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Friday, July 30, 1999 Published at 17:25 GMT 18:25 UK


World: Africa

Children high on sewage



By Ishbel Matheson in Lusaka

At the Lusaka sewage ponds, two teenage boys plunge their hands into the dark brown sludge, gathering up fistfuls and stuffing it into small plastic bottles. They tap the bottles on the ground, taking care to leave enough room for methane to form at the top. A sour smell rises in the hot sun, but the boys seem oblivious to the stench and the foul nature of their task.


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They are manufacturing "Jenkem", a disgusting, noxious mixture made from fermented sewage. It is cheap, potent and very popular among the thousands of street-children in Lusaka. When they cannot afford glue or are too scared to steal petrol, these youngsters turn to Jenkem as a way of getting high.

"It lasts about an hour", says one user, 16-year-old Luke Mpande, who prefers Jenkem to other substances.

"With glue, I just hear voices in my head. But with Jenkem, I see visions. I see my mother who is dead and I forget about the problems in my life."

Symptom of poverty

Sniffing sewage is a symptom of the desperate plight of Zambia's street-children. There are thought to be some 75,000 in the country as a whole - a number that has doubled in the past eight years.


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With the Aids epidemic affecting an estimated one in four adults in urban areas, and the government's harsh privatisation policies throwing thousands out of work, it is the children who have suffered the most.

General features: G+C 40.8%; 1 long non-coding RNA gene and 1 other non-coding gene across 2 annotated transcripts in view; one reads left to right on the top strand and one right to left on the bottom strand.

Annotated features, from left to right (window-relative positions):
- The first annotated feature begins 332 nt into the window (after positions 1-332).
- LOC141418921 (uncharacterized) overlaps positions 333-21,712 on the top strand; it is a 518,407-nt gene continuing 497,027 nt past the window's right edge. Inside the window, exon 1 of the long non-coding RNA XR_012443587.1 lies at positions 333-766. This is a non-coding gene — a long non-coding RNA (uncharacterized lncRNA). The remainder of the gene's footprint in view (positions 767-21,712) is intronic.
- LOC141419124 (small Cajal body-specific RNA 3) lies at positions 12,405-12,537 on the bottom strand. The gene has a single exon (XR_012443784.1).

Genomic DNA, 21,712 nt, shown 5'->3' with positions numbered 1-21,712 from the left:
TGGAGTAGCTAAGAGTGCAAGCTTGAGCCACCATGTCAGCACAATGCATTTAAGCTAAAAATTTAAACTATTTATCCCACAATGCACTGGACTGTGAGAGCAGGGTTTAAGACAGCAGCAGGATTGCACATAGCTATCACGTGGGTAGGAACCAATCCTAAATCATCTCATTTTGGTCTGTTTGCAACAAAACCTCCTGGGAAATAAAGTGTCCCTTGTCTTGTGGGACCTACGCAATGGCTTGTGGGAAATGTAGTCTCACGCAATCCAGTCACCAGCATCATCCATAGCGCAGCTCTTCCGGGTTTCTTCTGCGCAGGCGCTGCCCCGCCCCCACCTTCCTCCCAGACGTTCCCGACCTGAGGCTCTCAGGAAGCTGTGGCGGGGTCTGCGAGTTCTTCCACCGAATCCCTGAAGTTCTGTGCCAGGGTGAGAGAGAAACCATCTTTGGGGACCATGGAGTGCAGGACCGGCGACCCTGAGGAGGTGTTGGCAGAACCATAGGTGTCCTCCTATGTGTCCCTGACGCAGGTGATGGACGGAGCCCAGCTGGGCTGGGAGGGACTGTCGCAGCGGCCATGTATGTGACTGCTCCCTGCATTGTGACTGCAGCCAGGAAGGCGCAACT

Sikwanda Makono is an education specialist at the Ministry of Health. "Now that the economy is going down, we see more and more of our younger boys going into the streets.

"And girls too. If you drive around at night, you see very young girls looking for men, to merely get something to survive."

Abandoned


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The children can also no longer rely on the extended family, once the backbone of African life. This traditional safety net is now on the verge of collapse.

Children are sent out onto the streets to earn a living, or treated cruelly by relatives already struggling to support their own families, or simply abandoned by parents, who cannot afford to feed and clothe them.

Victor Chinyama of the United Nations Children's Fund in Lusaka says it is imperative that the Zambian government gets to grips with this problem.

"So far, one doesn't get the feeling that this has been recognised as priority, or as a problem that needs to be nipped in the bud," he says.

"This problem is on the rise and the sooner it is dealt with, the better."

Temporary respite

Substance-abuse offers a temporary respite in an otherwise harsh world.

Nobody knows exactly where the idea for making Jenkem came from, but it has been used by street-children in Lusaka for at least two years. Nason Banda of the Drug Enforcement Agency is not proud when he says that it is unique to Zambia. He shudders when he sees the boys at the sewage ponds, scavenging for faecal matter to make Jenkem.

"It's unimaginable" he says. "It hits right at the heart to see a human being coming down a level, to be able to dip his hand into a sewage pond, picking out the material and not caring about anything but the feeling of getting high."



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